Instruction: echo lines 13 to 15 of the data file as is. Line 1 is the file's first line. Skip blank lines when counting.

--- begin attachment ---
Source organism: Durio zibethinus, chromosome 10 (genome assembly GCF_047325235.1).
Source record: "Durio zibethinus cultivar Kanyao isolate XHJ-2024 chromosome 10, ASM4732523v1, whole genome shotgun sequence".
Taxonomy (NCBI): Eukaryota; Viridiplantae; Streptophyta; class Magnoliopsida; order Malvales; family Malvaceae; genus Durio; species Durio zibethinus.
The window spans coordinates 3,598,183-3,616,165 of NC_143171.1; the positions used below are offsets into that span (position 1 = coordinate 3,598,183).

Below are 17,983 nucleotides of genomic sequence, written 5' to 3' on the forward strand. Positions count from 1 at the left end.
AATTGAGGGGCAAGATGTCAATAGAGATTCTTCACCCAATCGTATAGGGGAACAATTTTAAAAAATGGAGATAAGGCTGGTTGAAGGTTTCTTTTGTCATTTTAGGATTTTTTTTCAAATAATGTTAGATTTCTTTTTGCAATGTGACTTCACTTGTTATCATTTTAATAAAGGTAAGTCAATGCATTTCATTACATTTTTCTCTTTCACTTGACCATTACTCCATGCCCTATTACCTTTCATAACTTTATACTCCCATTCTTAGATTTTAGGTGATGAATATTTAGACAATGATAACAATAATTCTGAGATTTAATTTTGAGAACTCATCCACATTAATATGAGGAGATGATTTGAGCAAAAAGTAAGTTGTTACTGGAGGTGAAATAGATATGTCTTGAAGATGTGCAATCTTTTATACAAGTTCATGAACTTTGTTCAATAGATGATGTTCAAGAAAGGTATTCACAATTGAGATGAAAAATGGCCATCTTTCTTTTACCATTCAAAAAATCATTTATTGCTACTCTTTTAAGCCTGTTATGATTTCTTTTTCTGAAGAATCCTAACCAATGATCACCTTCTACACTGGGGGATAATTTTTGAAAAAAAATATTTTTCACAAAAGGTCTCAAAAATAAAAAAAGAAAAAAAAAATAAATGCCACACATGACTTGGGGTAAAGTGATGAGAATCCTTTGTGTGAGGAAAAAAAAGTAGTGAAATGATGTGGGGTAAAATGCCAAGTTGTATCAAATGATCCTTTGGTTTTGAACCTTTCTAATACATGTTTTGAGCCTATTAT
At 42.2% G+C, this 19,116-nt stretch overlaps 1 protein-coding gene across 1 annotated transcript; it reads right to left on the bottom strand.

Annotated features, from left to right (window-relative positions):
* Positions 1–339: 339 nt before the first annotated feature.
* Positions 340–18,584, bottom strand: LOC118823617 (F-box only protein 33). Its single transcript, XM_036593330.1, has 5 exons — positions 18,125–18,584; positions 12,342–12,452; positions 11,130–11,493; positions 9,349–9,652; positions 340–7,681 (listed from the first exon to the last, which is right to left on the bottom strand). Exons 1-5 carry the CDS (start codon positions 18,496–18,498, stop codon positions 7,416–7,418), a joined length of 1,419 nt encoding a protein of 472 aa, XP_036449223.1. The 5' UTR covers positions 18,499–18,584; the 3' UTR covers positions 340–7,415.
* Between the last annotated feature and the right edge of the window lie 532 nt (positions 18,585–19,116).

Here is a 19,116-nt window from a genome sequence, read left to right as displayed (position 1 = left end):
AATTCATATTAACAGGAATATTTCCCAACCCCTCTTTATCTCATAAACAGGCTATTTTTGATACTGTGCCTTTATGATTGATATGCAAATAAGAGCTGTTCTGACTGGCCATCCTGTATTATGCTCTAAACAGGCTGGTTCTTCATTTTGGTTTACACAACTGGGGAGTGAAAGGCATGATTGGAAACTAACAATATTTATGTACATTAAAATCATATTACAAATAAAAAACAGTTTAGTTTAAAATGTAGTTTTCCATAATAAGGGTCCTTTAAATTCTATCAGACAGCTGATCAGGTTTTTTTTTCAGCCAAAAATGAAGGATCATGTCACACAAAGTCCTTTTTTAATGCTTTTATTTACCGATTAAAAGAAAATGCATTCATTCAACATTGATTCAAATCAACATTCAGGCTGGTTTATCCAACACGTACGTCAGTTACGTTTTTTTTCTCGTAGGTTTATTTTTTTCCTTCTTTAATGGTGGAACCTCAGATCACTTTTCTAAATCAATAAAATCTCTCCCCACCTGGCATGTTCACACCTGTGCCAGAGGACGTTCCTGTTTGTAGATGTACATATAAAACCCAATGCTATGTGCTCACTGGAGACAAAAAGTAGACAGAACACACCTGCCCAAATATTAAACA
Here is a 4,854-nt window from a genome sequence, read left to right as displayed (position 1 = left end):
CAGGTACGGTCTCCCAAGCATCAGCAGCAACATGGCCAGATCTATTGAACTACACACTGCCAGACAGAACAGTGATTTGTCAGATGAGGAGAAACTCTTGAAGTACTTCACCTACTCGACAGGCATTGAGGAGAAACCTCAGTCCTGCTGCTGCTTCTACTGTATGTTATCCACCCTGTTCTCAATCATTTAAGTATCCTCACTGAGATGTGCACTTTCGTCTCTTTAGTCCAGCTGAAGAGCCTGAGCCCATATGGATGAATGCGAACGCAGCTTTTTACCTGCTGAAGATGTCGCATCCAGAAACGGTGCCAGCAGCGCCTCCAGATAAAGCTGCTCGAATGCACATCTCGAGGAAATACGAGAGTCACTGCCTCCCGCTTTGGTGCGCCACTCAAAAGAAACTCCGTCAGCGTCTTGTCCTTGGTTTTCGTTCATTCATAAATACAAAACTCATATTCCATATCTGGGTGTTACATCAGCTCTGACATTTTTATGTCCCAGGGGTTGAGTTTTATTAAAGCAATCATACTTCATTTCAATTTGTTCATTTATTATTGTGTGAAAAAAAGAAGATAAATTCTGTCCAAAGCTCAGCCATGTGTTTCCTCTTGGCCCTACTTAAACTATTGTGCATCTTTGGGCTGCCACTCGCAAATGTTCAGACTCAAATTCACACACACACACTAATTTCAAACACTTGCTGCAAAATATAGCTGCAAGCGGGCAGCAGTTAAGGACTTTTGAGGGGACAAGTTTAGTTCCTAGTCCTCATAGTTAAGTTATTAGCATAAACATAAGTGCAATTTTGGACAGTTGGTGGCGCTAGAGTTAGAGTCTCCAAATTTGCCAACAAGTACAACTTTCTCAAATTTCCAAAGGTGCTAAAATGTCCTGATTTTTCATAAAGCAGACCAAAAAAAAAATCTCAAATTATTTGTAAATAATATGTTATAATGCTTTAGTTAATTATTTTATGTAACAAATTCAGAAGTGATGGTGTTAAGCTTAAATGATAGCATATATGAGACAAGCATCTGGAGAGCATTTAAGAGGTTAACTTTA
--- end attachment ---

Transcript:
AATTCATATTAACAGGAATATTTCCCAACCCCTCTTTATCTCATAAACAGGCTATTTTTGATACTGTGCCTTTATGATTGATATGCAAATAAGAGCTGTTCTGACTGGCCATCCTGTATTATGCTCTAAACAGGCTGGTTCTTCATTTTGGTTTACACAACTGGGGAGTGAAAGGCATGATTGGAAACTAACAATATTTATGTACATTAAAATCATATTACAAATAAAAAACAGTTTAGTTTAAAATGTAGTTTTCCATAATAAGGGTCCTTTAAATTCTATCAGACAGCTGATCAGGTTTTTTTTTCAGCCAAAAATGAAGGATCATGTCACACAAAGTCCTTTTTTAATGCTTTTATTTACCGATTAAAAGAAAATGCATTCATTCAACATTGATTCAAATCAACATTCAGGCTGGTTTATCCAACACGTACGTCAGTTACGTTTTTTTTCTCGTAGGTTTATTTTTTTCCTTCTTTAATGGTGGAACCTCAGATCACTTTTCTAAATCAATAAAATCTCTCCCCACCTGGCATGTTCACACCTGTGCCAGAGGACGTTCCTGTTTGTAGATGTACATATAAAACCCAATGCTATGTGCTCACTGGAGACAAAAAGTAGACAGAACACACCTGCCCAAATATTAAACA
Here is a 4,854-nt window from a genome sequence, read left to right as displayed (position 1 = left end):
CAGGTACGGTCTCCCAAGCATCAGCAGCAACATGGCCAGATCTATTGAACTACACACTGCCAGACAGAACAGTGATTTGTCAGATGAGGAGAAACTCTTGAAGTACTTCACCTACTCGACAGGCATTGAGGAGAAACCTCAGTCCTGCTGCTGCTTCTACTGTATGTTATCCACCCTGTTCTCAATCATTTAAGTATCCTCACTGAGATGTGCACTTTCGTCTCTTTAGTCCAGCTGAAGAGCCTGAGCCCATATGGATGAATGCGAACGCAGCTTTTTACCTGCTGAAGATGTCGCATCCAGAAACGGTGCCAGCAGCGCCTCCAGATAAAGCTGCTCGAATGCACATCTCGAGGAAATACGAGAGTCACTGCCTCCCGCTTTGGTGCGCCACTCAAAAGAAACTCCGTCAGCGTCTTGTCCTTGGTTTTCGTTCATTCATAAATACAAAACTCATATTCCATATCTGGGTGTTACATCAGCTCTGACATTTTTATGTCCCAGGGGTTGAGTTTTATTAAAGCAATCATACTTCATTTCAATTTGTTCATTTATTATTGTGTGAAAAAAAGAAGATAAATTCTGTCCAAAGCTCAGCCATGTGTTTCCTCTTGGCCCTACTTAAACTATTGTGCATCTTTGGGCTGCCACTCGCAAATGTTCAGACTCAAATTCACACACACACACTAATTTCAAACACTTGCTGCAAAATATAGCTGCAAGCGGGCAGCAGTTAAGGACTTTTGAGGGGACAAGTTTAGTTCCTAGTCCTCATAGTTAAGTTATTAGCATAAACATAAGTGCAATTTTGGACAGTTGGTGGCGCTAGAGTTAGAGTCTCCAAATTTGCCAACAAGTACAACTTTCTCAAATTTCCAAAGGTGCTAAAATGTCCTGATTTTTCATAAAGCAGACCAAAAAAAAAATCTCAAATTATTTGTAAATAATATGTTATAATGCTTTAGTTAATTATTTTATGTAACAAATTCAGAAGTGATGGTGTTAAGCTTAAATGATAGCATATATGAGACAAGCATCTGGAGAGCATTTAAGAGGTTAACTTTA